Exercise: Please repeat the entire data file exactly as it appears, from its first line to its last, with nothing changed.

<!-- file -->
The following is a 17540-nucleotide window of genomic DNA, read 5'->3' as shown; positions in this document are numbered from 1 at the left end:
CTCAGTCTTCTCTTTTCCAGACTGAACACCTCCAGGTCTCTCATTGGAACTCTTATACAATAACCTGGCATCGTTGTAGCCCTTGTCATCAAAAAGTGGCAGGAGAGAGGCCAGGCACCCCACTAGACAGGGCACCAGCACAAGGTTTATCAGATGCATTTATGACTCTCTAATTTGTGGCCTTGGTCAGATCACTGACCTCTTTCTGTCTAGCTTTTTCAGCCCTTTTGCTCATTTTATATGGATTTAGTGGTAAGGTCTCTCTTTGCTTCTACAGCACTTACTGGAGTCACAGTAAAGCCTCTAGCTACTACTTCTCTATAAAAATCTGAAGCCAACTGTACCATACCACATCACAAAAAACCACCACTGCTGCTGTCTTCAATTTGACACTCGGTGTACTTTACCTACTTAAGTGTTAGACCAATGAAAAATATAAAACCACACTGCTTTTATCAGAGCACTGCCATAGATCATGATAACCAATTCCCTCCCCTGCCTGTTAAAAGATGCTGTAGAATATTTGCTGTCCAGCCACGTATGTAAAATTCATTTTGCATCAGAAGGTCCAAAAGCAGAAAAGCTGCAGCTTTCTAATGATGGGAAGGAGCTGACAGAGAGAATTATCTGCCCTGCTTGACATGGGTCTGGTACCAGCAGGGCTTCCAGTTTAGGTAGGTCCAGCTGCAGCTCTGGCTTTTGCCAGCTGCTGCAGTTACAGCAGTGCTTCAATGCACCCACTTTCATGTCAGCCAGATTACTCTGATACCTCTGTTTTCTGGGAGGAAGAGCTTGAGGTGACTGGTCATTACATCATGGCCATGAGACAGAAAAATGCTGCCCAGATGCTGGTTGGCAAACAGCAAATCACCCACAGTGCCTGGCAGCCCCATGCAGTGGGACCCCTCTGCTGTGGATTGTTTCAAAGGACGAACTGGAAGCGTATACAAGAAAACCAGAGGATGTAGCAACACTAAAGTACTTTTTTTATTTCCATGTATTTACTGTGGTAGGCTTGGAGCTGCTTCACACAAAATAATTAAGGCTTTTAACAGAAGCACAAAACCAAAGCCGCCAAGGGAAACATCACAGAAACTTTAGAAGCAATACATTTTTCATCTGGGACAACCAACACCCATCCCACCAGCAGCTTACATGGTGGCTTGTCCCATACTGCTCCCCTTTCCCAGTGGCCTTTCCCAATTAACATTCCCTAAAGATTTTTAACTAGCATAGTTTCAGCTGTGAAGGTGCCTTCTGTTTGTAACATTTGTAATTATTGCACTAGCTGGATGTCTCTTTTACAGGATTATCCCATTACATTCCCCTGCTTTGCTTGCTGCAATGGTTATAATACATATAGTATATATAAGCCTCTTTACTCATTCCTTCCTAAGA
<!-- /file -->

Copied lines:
The following is a 17540-nucleotide window of genomic DNA, read 5'->3' as shown; positions in this document are numbered from 1 at the left end:
CTCAGTCTTCTCTTTTCCAGACTGAACACCTCCAGGTCTCTCATTGGAACTCTTATACAATAACCTGGCATCGTTGTAGCCCTTGTCATCAAAAAGTGGCAGGAGAGAGGCCAGGCACCCCACTAGACAGGGCACCAGCACAAGGTTTATCAGATGCATTTATGACTCTCTAATTTGTGGCCTTGGTCAGATCACTGACCTCTTTCTGTCTAGCTTTTTCAGCCCTTTTGCTCATTTTATATGGATTTAGTGGTAAGGTCTCTCTTTGCTTCTACAGCACTTACTGGAGTCACAGTAAAGCCTCTAGCTACTACTTCTCTATAAAAATCTGAAGCCAACTGTACCATACCACATCACAAAAAACCACCACTGCTGCTGTCTTCAATTTGACACTCGGTGTACTTTACCTACTTAAGTGTTAGACCAATGAAAAATATAAAACCACACTGCTTTTATCAGAGCACTGCCATAGATCATGATAACCAATTCCCTCCCCTGCCTGTTAAAAGATGCTGTAGAATATTTGCTGTCCAGCCACGTATGTAAAATTCATTTTGCATCAGAAGGTCCAAAAGCAGAAAAGCTGCAGCTTTCTAATGATGGGAAGGAGCTGACAGAGAGAATTATCTGCCCTGCTTGACATGGGTCTGGTACCAGCAGGGCTTCCAGTTTAGGTAGGTCCAGCTGCAGCTCTGGCTTTTGCCAGCTGCTGCAGTTACAGCAGTGCTTCAATGCACCCACTTTCATGTCAGCCAGATTACTCTGATACCTCTGTTTTCTGGGAGGAAGAGCTTGAGGTGACTGGTCATTACATCATGGCCATGAGACAGAAAAATGCTGCCCAGATGCTGGTTGGCAAACAGCAAATCACCCACAGTGCCTGGCAGCCCCATGCAGTGGGACCCCTCTGCTGTGGATTGTTTCAAAGGACGAACTGGAAGCGTATACAAGAAAACCAGAGGATGTAGCAACACTAAAGTACTTTTTTTATTTCCATGTATTTACTGTGGTAGGCTTGGAGCTGCTTCACACAAAATAATTAAGGCTTTTAACAGAAGCACAAAACCAAAGCCGCCAAGGGAAACATCACAGAAACTTTAGAAGCAATACATTTTTCATCTGGGACAACCAACACCCATCCCACCAGCAGCTTACATGGTGGCTTGTCCCATACTGCTCCCCTTTCCCAGTGGCCTTTCCCAATTAACATTCCCTAAAGATTTTTAACTAGCATAGTTTCAGCTGTGAAGGTGCCTTCTGTTTGTAACATTTGTAATTATTGCACTAGCTGGATGTCTCTTTTACAGGATTATCCCATTACATTCCCCTGCTTTGCTTGCTGCAATGGTTATAATACATATAGTATATATAAGCCTCTTTACTCATTCCTTCCTAAGA